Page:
This is a no-brainer, but nonetheless worthy of mention.
We saw it after Hurricanes Sandy and Katrina – thousands of troops and militarized police deployed to prevent looting and rioting. The fact is that when the water and food run out people will be left with no choice but to rob and pillage. It becomes a matter of survival. Crowds will unwaveringly stampede to get to the resources they need. They’ll stomp over you if you happen to fall on the ground in a rush, because when the herd starts running nothing will stop it.
Imagine how these people will act when they are desperate for food food and water:
There is a reason the government has been preparing military contingency plans and simulations for events that include economic collapse or a massive natural disaster. They know what will happen if millions of people are left without critical supplies.
In Charleston, after water supplies started being delivered to grocery store chains, local government and the companies themselves brought on hired guards to keep the peace.
The Elk River event was limited in scope, affecting about 300,000 people in an isolated area, thus it was not that difficult of a situation to contain as FEMA and government could throw all of their resources and assets at the problem.
But imagine a scenario that involves multiple large metropolitan areas simultaneously in different regions of the country.
There are simply not enough personnel (or supplies) to respond to such a situation and maintain order.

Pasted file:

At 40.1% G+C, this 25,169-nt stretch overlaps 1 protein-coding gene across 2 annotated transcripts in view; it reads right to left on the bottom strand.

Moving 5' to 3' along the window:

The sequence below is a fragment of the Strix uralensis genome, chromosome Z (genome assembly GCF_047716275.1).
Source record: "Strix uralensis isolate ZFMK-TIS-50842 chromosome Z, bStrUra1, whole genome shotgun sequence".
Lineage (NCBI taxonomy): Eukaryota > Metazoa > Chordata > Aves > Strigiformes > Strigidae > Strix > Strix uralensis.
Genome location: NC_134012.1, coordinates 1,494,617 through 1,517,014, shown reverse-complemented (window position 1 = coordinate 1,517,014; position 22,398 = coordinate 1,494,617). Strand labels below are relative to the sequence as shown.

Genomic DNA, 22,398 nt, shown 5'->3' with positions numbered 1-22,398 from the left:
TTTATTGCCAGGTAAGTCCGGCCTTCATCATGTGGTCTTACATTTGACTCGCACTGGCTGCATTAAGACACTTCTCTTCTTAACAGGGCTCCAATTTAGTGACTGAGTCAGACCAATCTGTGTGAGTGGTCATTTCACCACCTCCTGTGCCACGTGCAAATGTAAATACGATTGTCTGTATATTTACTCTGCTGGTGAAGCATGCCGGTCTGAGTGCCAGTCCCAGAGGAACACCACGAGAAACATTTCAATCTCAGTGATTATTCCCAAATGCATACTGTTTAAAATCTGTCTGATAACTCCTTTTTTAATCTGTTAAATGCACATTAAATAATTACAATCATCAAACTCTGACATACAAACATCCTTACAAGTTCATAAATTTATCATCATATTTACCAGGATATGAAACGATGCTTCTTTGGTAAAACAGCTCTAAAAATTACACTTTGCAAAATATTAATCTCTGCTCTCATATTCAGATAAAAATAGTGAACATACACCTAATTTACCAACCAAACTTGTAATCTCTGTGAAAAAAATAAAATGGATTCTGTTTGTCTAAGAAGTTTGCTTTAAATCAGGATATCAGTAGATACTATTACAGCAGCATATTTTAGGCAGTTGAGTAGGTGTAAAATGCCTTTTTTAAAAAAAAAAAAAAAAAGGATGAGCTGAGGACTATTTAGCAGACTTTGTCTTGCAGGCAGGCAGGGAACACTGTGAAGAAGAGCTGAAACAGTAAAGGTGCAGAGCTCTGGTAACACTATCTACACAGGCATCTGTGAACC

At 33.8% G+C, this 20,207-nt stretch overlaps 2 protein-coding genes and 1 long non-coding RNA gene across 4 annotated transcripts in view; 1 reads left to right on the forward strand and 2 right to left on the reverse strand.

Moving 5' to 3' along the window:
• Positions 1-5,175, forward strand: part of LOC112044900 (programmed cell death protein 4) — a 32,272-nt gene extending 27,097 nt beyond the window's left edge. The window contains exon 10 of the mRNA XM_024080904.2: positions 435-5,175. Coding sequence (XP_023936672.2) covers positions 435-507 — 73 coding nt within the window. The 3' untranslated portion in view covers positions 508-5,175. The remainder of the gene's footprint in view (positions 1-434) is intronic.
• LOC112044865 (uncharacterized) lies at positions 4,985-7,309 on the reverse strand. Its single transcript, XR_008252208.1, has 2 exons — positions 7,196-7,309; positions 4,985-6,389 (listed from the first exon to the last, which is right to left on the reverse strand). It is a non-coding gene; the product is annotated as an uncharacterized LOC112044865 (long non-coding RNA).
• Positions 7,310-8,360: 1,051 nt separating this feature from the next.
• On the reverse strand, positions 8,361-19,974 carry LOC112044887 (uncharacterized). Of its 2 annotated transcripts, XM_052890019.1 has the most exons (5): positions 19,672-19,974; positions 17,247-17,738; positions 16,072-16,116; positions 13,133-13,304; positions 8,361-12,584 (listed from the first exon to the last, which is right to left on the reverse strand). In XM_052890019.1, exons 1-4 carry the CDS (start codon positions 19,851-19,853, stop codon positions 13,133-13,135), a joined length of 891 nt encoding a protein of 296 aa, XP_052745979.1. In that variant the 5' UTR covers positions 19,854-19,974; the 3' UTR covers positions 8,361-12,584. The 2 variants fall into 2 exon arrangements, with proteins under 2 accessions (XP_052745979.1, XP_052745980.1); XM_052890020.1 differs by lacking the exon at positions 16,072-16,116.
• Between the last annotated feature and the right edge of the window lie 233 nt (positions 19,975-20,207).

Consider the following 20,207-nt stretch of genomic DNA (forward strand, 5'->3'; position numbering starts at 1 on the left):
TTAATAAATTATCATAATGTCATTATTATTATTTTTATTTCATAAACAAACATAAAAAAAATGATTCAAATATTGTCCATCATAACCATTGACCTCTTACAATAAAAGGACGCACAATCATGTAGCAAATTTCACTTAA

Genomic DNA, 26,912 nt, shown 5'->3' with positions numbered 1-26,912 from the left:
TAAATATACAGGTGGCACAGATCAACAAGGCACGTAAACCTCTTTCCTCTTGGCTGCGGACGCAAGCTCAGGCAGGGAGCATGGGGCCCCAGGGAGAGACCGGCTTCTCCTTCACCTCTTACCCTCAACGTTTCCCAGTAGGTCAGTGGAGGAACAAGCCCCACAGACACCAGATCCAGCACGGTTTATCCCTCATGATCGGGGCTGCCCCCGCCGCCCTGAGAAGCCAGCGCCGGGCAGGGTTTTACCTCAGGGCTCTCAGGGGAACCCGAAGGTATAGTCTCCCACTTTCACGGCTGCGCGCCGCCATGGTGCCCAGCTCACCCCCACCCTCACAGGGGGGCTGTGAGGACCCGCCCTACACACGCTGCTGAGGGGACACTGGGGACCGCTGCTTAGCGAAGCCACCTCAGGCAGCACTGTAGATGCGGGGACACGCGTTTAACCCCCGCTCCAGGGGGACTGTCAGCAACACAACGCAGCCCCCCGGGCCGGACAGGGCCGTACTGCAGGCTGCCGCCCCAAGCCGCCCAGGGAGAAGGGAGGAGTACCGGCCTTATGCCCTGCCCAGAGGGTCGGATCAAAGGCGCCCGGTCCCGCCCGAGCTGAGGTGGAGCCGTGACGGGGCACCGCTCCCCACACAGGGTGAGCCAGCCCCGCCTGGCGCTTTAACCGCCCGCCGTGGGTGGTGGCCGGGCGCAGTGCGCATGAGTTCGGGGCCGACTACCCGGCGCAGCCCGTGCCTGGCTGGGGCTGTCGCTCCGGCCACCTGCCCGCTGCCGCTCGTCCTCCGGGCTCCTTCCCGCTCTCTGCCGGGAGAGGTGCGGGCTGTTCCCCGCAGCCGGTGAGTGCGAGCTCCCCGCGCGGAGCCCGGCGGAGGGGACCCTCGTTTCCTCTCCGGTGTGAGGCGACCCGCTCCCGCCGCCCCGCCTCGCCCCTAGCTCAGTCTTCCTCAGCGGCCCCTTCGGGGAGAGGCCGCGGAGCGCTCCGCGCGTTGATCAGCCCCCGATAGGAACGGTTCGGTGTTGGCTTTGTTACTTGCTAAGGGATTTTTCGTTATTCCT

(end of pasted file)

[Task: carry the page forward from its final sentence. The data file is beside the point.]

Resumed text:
Lesson #3: Despite hundreds of billions spent, the government is ill-prepared
It took emergency responders five days to get water to the Super Dome in New Orleans following Hurricane Katrina.
Following Sandy, FEMA had enough food and water to provide the absolute basic necessities to about 50,000 people.
In Charleston it took at least two days to get water supplies moving.
If this were a massive catastrophe it could be weeks before help arrives.
The Federal Emergency Management Agency has itself warned that it is not equipped to handle large-scale emergencies. It’s for this reason that they strongly recommend a minimum two week supply of food and water.
Considering that the majority of Americans have maybe three days worth of supplies, how many millions of mouths would need to be fed three square meals a day if we experienced a multi-city event?
It was recently reported that FEMA has in its possession about 140 million “meals ready to eat.”
In 2011 a FEMA/DHS organized National Level exercise simulated an earthquake on the New Madrid Fault in the Mid West. The simulation revealed that 100,000 people would be killed almost immediately, and another 7 million would be displaced from their homes.
They would only have one place to go – government managed FEMA camps. Those seven million people eating just two MRE’s per day would consume FEMA’s entire emergency food reserve within 10 days.
You probably already know the answer.
Prepare now, because the last place you want to be in is in the midst of crisis-driven panic.
This article was posted: Wednesday, January 22, 2014 at 6:26 am